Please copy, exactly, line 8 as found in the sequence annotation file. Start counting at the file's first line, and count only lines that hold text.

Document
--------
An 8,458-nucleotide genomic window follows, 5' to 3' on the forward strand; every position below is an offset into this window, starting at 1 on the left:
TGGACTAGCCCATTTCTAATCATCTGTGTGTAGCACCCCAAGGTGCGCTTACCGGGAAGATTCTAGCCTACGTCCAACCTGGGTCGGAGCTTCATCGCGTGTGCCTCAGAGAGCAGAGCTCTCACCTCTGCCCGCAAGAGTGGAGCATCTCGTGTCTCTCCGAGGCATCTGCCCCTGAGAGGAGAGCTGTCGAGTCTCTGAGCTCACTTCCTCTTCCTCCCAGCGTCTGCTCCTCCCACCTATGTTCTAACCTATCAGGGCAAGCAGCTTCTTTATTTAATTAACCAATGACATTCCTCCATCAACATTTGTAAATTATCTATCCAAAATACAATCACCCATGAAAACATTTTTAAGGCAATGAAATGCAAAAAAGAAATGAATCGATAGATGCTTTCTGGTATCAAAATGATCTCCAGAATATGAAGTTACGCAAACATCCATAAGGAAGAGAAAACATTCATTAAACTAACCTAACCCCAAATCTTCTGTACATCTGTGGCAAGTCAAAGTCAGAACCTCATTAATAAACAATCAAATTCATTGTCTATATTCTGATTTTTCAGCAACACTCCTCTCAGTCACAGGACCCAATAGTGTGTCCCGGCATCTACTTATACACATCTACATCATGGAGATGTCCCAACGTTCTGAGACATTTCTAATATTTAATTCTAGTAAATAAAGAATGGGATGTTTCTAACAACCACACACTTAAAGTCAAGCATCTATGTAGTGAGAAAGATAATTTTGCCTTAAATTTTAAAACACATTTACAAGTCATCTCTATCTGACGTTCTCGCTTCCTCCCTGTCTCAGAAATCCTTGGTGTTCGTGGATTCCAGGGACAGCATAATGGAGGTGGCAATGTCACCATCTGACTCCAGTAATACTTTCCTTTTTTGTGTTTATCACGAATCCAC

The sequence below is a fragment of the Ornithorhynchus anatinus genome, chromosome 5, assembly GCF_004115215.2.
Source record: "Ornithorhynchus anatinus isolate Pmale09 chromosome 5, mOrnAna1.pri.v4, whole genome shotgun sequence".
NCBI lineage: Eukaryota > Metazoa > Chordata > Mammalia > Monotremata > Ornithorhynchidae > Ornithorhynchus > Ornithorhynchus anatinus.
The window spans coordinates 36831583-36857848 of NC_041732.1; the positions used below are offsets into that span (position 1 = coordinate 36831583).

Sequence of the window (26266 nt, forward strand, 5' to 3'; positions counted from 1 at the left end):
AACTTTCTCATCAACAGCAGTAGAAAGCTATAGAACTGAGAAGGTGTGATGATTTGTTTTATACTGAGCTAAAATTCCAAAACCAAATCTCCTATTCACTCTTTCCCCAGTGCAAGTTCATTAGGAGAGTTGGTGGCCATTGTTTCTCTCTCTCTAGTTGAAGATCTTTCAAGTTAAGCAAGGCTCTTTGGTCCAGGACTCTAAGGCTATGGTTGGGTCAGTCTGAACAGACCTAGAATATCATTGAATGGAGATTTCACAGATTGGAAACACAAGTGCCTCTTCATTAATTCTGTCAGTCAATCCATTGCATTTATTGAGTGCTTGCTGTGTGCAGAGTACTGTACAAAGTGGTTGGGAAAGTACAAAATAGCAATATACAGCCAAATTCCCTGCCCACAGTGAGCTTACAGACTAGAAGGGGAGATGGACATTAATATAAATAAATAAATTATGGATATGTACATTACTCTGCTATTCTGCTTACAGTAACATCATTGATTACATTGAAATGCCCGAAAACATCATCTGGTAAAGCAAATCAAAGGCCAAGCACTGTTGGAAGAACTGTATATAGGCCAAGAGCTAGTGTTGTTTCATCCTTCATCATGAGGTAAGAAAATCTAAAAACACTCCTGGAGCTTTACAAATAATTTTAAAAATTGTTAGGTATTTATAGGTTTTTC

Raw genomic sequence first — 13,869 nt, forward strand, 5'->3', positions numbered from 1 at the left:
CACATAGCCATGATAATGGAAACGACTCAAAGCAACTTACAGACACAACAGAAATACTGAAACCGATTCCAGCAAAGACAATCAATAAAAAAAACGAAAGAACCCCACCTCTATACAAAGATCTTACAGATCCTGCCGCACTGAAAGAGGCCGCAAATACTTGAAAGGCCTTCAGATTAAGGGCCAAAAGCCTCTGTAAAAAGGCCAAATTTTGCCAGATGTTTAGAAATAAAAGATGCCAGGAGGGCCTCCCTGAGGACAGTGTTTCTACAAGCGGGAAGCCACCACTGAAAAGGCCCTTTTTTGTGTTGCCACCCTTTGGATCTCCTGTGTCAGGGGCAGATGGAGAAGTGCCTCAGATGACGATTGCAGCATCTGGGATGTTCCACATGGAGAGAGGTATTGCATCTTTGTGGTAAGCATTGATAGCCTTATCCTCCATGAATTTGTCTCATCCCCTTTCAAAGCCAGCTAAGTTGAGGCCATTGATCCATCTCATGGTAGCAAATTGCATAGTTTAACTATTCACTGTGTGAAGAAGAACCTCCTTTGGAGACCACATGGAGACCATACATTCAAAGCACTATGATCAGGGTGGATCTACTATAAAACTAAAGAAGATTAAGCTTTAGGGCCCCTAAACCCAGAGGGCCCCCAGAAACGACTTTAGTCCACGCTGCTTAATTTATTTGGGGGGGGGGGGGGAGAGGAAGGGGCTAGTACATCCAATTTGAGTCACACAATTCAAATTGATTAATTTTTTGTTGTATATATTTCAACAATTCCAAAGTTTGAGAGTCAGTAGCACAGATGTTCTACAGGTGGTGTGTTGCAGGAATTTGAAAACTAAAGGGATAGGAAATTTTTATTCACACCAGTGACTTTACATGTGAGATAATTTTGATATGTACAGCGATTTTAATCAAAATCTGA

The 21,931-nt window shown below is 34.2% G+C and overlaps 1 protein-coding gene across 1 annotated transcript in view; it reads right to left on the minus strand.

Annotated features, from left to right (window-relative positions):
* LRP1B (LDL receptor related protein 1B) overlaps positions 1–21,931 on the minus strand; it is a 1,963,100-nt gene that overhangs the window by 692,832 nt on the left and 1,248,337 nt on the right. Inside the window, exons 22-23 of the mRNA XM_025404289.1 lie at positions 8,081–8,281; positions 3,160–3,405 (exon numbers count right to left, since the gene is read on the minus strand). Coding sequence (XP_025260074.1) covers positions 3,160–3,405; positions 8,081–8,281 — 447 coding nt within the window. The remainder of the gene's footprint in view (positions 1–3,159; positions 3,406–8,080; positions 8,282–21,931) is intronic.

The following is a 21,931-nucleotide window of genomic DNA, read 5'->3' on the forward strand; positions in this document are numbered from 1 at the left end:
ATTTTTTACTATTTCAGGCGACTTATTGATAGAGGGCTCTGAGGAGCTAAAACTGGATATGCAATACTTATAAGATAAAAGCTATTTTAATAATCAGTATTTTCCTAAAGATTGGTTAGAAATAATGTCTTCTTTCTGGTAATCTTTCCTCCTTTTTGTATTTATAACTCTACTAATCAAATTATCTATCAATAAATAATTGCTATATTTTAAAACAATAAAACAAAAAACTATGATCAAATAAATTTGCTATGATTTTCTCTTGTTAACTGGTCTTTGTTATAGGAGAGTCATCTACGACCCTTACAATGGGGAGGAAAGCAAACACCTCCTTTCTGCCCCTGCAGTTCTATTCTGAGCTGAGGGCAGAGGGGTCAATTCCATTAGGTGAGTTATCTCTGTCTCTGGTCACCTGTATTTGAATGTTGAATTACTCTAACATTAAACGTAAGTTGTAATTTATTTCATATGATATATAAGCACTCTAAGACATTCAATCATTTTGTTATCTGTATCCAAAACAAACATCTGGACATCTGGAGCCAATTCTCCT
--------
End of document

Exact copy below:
AACTTTCTCATCAACAGCAGTAGAAAGCTATAGAACTGAGAAGGTGTGATGATTTGTTTTATACTGAGCTAAAATTCCAAAACCAAATCTCCTATTCACTCTTTCCCCAGTGCAAGTTCATTAGGAGAGTTGGTGGCCATTGTTTCTCTCTCTCTAGTTGAAGATCTTTCAAGTTAAGCAAGGCTCTTTGGTCCAGGACTCTAAGGCTATGGTTGGGTCAGTCTGAACAGACCTAGAATATCATTGAATGGAGATTTCACAGATTGGAAACACAAGTGCCTCTTCATTAATTCTGTCAGTCAATCCATTGCATTTATTGAGTGCTTGCTGTGTGCAGAGTACTGTACAAAGTGGTTGGGAAAGTACAAAATAGCAATATACAGCCAAATTCCCTGCCCACAGTGAGCTTACAGACTAGAAGGGGAGATGGACATTAATATAAATAAATAAATTATGGATATGTACATTACTCTGCTATTCTGCTTACAGTAACATCATTGATTACATTGAAATGCCCGAAAACATCATCTGGTAAAGCAAATCAAAGGCCAAGCACTGTTGGAAGAACTGTATATAGGCCAAGAGCTAGTGTTGTTTCATCCTTCATCATGAGGTAAGAAAATCTAAAAACACTCCTGGAGCTTTACAAATAATTTTAAAAATTGTTAGGTATTTATAGGTTTTTC